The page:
As per information given to media by the Indian Space Research Organisation (ISRO), the 3,423 kg GSat29 has a life span of 10 years and it is a multi-beam satellite that carries Ka/Ku-band high throughput communication transponders. This will help meet the communication requirements. Also, many more new technologies such as Q/V-band payload, data transmission through optical communication link will be demonstrated.
The ISRO chairman K. Sivan commented after the launch: “The launch was one of the very important missions and a milestone for India’s space programme. This is GSLV-MkIII-D2 second developmental flight. It is going to launch very important and high throughput satellite GSAT-29. The satellite will be useful in Jammu and Kashmir and North East region for providing connectivity under the Centre’s Digital India programme.”
ISRO added that the newly launched satellite will act as a test bed for several new technologies. But the main job of the satellite is to cater to communication requirements of users from remote areas of the country. The communication satellite transponders can expand high-speed data transfer.
He said, "We have to achieve 10 missions before January 2019.That is six satellite missions as well as four launch vehicle missions.”
This is ISRO’s fifth launch this year. As per ISRO, the satellite launch is the second test flight for the GSLV Mark III rocket (popularly called as ‘Baahubali’), which is also ISRO’s heaviest rocket.
ISRO Chairman said: “This vehicle (GSLV-MkIII) is going to launch the Chandrayaan-II and also the manned mission. We are getting prepared for that.”
The same rocket will also be used for the manned space mission Gaganyaan. GSLV-Mk III is capable of launching 4-tonne satellites, thus putting the country into the league of superpowers.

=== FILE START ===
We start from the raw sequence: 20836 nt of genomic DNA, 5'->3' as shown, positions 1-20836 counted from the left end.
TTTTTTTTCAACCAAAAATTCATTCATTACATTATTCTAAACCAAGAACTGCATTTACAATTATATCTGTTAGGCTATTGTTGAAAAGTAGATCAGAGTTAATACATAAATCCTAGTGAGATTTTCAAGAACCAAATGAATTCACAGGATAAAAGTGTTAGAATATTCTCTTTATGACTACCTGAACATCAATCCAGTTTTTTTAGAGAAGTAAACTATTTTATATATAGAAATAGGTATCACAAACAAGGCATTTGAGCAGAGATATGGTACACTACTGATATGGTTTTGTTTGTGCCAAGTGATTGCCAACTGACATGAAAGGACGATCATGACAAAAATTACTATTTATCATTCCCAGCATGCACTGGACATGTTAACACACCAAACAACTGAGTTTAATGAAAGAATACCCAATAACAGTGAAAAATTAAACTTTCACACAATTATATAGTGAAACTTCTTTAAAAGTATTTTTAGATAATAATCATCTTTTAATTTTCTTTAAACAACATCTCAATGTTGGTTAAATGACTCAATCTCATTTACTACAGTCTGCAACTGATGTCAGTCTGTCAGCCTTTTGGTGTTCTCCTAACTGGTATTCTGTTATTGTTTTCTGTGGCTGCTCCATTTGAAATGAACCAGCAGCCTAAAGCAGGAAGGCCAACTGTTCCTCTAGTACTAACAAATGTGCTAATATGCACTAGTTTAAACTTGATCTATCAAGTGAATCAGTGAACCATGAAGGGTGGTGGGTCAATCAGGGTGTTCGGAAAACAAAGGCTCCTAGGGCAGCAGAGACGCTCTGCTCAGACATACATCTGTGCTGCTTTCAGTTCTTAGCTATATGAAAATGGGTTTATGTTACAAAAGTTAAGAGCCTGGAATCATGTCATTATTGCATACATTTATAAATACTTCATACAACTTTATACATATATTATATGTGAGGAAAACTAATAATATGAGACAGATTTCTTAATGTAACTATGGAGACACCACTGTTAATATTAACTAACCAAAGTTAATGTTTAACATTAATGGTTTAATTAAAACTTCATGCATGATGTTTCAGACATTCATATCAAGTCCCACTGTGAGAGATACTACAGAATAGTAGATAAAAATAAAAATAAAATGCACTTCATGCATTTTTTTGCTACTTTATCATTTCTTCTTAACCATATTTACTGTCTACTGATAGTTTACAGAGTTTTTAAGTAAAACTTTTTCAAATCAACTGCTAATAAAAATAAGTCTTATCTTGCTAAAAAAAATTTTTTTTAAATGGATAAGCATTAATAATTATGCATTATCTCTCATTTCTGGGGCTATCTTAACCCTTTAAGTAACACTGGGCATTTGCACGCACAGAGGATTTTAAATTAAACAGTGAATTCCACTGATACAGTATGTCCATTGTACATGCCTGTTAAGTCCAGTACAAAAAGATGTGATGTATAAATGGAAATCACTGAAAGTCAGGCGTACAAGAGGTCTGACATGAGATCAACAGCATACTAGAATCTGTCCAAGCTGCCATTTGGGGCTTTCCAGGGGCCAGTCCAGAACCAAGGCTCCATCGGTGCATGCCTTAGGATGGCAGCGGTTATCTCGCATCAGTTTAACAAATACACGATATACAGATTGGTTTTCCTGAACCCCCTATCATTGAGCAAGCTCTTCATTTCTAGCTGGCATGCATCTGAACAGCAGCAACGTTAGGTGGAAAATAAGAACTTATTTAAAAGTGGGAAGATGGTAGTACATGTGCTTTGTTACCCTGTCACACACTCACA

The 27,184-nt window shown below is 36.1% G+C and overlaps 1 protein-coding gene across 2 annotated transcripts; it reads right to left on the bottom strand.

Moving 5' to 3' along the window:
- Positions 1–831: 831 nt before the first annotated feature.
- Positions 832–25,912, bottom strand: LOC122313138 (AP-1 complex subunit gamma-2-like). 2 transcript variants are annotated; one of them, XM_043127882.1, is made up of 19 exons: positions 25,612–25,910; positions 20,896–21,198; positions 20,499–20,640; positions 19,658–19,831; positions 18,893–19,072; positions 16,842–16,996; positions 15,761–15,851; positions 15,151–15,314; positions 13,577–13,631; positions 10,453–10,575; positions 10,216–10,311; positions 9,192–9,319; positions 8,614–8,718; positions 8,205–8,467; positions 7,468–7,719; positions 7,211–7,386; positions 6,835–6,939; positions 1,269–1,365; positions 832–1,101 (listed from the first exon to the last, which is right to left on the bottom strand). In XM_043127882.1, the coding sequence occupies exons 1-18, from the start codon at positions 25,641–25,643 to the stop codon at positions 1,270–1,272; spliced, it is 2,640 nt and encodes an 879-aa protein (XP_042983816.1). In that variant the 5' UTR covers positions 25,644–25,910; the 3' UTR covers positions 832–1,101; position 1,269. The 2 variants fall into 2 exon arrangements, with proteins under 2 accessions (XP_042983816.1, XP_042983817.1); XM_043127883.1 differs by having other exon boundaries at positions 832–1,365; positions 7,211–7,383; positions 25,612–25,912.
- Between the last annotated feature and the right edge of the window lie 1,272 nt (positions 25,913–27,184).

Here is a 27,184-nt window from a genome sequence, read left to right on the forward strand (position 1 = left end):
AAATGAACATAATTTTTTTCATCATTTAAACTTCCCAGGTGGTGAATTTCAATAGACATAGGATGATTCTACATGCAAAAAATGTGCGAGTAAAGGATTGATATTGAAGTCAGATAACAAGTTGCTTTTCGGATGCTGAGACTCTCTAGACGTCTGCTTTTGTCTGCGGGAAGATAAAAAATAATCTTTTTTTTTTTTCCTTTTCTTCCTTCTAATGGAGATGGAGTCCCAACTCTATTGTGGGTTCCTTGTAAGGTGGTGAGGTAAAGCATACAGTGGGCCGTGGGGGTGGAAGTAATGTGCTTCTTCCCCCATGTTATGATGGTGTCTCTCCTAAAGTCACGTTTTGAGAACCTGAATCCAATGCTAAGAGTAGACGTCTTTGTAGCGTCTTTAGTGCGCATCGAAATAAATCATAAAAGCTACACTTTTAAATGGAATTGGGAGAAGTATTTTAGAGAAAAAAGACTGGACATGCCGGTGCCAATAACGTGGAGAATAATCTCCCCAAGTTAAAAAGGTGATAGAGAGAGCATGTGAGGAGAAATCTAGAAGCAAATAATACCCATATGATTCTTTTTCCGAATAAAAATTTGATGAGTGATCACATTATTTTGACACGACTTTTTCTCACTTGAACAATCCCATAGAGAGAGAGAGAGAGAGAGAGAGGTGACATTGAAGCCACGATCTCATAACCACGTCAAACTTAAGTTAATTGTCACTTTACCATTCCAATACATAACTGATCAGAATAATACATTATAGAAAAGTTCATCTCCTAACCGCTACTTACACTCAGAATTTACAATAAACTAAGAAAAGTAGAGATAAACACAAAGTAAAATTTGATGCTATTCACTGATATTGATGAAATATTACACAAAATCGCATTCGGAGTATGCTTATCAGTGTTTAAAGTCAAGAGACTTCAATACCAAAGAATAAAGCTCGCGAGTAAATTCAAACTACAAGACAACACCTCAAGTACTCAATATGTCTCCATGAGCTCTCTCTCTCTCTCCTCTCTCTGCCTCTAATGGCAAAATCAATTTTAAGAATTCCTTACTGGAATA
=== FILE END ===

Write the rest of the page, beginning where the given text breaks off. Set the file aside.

As per ISRO, following the lift off, the rocket would inject the satellite into the Geostationary Transfer Orbit (GTO) with required inclination to the equator. It would be placed in its final Geostationary Orbit using the on-board propulsion system and it may take a few days after separation from launcher to reach the orbital slot.
Last year in July, the ISRO had allowed three industries to build 27 satellites in the next three years. This is to protect future demands for satellite capacity for DTH broadcasting and scientific missions.
As per ISRO: “The contract is for each of the three to make nine 1.6 tonne to 2-3 tonne satellites, which means they’ll make a total of nine every year and 27 by the end of three years.”
Also, in April 2017, the government had admitted that inadequate capacity on Indian satellites has forced the direct to home (DTH) operators to use a large number of transponders on foreign satellites. Hence, the government wanted ISRO to meet growing demands owing to proliferation of HD TV channels.
Then, the junior minister at Ministry of Information and Broadcasting (MIB) Rajyavardhan Rathore informed the Lok Sabha: “Presently DTH services are being supported by 42 transponders on indigenous satellites (INSAT/GSAT) and about 69 transponders on foreign satellites. There is a registered demand of additional about 64 transponders for immediate future.”
The Minister then added that as ISRO increases its satellite capacity to be able to meet the demands of Indian DTH operators, a migration from foreign satellites would become a reality.
The Ministry of Information & Broadcasting (MIB) and Department of Space are wanting broadcasters to shift from foreign to Indian satellite services, but the lack of capacity hindered this. And Rathore said: “It is expected that over a period of next three years adequate capacity would be added through Indian satellites to facilitate migration of foreign capacity to Indian capacity.”
Then talking about TRAI’s recommendations on sharing of infrastructure on a voluntary basis, Rathore said that MIB has not received any proposal from DTH operators for sharing of satellite transponders and earth station facilities with another such player or distribution platforms. “Enabling sharing of infrastructure may address the issue of demand-supply mismatch and reduce capital and operating expenditure of the service provider to an appreciable extent.”